Autumn is a slippery season. Without much effort it slips away and after one weekend you realise that suddenly all the leaves are on the ground, not in the trees anymore. Japan has so many wonderful places to visit, from famous temples in Kyoto, to the brilliance of Oirase gorge up in northern Honshu, though many of them are packed solid with other foliage admirers. Heading out of the cities, to the nearest mountain for a hike can be a way to avoid the crowds and appreciate the best of the season.
Mt Nijo, or Nijosan (二上山）, is a twin peaked mountain, with the taller of the two, the Odake, reaching 517ｍ and the smaller, the Medake, reaching 474ｍ. Odake and Medake loosely translate to boy and girl mountains, and you can guess which one is the taller. (so typical!)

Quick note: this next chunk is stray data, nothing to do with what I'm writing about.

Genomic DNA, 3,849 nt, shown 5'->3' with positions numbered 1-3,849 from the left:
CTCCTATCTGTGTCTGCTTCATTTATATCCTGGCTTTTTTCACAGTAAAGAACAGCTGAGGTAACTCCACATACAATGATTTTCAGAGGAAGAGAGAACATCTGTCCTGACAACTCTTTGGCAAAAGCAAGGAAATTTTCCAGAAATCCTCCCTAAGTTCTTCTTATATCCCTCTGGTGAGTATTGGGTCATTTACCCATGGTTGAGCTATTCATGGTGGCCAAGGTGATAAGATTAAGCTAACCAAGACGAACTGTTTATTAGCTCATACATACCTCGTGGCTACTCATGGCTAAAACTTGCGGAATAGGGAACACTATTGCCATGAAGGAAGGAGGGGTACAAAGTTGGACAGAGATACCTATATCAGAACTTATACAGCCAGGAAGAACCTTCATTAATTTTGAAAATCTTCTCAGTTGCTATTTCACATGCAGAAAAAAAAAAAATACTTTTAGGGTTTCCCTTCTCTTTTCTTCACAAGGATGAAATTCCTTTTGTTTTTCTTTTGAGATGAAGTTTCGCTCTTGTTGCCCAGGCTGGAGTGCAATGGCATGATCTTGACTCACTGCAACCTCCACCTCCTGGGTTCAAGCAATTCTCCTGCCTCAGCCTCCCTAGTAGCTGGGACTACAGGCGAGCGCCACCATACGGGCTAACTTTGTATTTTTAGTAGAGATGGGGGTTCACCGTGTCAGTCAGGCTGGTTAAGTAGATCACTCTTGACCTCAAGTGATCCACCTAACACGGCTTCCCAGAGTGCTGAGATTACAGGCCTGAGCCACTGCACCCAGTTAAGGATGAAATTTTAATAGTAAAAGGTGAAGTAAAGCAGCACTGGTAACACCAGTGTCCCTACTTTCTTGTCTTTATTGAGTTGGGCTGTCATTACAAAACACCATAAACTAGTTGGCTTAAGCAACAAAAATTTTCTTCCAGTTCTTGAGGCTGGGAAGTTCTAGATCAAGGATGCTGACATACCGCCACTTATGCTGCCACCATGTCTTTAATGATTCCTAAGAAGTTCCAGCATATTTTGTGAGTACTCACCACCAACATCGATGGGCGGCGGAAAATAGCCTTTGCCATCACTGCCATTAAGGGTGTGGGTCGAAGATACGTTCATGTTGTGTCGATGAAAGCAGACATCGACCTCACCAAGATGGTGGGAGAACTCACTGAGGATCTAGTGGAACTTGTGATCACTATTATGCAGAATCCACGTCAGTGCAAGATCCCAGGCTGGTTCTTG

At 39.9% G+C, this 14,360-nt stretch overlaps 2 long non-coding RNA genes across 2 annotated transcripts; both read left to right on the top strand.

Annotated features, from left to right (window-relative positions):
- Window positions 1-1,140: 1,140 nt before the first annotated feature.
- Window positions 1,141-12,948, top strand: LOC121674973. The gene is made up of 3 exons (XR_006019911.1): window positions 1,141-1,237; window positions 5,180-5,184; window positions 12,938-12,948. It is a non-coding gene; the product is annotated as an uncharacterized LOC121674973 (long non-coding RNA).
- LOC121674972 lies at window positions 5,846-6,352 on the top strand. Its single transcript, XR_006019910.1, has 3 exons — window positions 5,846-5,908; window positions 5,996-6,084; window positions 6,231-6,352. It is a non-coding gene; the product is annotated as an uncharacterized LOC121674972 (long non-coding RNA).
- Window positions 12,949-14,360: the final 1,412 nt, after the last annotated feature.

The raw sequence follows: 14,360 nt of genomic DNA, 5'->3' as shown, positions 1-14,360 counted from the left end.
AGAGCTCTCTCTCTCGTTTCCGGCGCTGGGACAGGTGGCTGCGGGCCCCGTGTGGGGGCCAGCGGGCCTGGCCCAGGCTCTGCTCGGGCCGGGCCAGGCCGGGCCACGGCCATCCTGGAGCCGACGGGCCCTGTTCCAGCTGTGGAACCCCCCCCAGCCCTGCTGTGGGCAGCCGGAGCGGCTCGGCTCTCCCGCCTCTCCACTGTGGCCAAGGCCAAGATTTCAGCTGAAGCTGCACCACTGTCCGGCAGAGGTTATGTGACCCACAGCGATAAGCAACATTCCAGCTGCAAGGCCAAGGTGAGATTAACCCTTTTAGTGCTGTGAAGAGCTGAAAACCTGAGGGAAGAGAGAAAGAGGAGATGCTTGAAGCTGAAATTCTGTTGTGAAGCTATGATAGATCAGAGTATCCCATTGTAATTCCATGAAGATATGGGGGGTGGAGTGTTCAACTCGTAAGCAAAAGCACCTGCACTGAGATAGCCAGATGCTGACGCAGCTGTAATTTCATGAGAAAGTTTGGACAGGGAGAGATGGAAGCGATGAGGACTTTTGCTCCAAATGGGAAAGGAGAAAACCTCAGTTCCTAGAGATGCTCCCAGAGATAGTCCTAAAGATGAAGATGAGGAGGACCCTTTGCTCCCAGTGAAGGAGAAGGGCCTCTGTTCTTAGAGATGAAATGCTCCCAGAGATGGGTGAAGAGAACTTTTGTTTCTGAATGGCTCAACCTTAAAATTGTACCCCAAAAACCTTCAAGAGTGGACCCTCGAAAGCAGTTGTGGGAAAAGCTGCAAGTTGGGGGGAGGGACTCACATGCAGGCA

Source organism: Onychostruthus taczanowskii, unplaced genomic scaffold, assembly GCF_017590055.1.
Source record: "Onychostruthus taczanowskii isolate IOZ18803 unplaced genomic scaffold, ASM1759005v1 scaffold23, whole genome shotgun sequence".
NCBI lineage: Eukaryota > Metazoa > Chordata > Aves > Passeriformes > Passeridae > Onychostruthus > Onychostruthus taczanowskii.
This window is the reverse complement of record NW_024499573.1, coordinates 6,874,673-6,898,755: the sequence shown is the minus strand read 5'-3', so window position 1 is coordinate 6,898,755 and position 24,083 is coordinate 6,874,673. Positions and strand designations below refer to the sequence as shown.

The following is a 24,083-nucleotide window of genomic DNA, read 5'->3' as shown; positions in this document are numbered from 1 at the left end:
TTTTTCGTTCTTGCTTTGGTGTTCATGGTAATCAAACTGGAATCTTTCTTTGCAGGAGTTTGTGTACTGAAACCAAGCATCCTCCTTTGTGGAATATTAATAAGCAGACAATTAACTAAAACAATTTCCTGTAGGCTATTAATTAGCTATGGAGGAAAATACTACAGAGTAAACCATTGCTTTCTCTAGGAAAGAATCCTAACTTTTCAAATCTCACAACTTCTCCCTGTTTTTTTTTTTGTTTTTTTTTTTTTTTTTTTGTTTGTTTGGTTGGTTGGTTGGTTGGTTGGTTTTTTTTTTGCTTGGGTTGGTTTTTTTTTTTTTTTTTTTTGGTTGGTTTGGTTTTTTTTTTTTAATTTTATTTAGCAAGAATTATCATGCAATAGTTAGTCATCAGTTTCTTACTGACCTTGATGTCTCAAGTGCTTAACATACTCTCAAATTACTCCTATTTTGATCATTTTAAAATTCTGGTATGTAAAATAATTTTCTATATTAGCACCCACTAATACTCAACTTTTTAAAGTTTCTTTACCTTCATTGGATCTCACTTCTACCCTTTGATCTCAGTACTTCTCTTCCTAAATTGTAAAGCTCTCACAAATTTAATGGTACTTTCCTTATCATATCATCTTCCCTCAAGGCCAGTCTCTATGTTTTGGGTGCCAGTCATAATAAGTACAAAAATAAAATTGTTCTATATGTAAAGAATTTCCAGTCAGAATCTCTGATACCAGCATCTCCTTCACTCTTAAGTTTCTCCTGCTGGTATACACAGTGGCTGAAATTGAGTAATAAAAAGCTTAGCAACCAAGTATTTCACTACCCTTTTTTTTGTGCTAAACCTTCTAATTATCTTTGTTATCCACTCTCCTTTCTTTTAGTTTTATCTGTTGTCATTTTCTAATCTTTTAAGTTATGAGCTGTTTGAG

Paths at varying levels of maintenance crisscross the mountain. For our ascent we walked the road up to the park midway. While thigh achingly steep in places, there was at least some surface to walk on. For the descent, we went a different way, and scrambled over rocks, slipped carefully along on our hands and bum, and walked along the side of the stairs where the path was less eroded. Good workout!
Along the trails, as with many Japanese mountains, are the remains of holy sites. There is the grave of an ancient Emperor’s son、and the ruins of a temple called the Rokutanijiseki (鹿谷寺跡), with its large, beehive shaped pillar, and faint carvings still visible on the nearby rocks.
For those on foot, Nijosan is accessed by Kintestu’s Osaka line, stopping at either the Nijosan station or Taimadera station, close to one of Japan’s national heritage temples, also very beautiful in autumn. And in this slippery season, its best to try and double up whenever possible.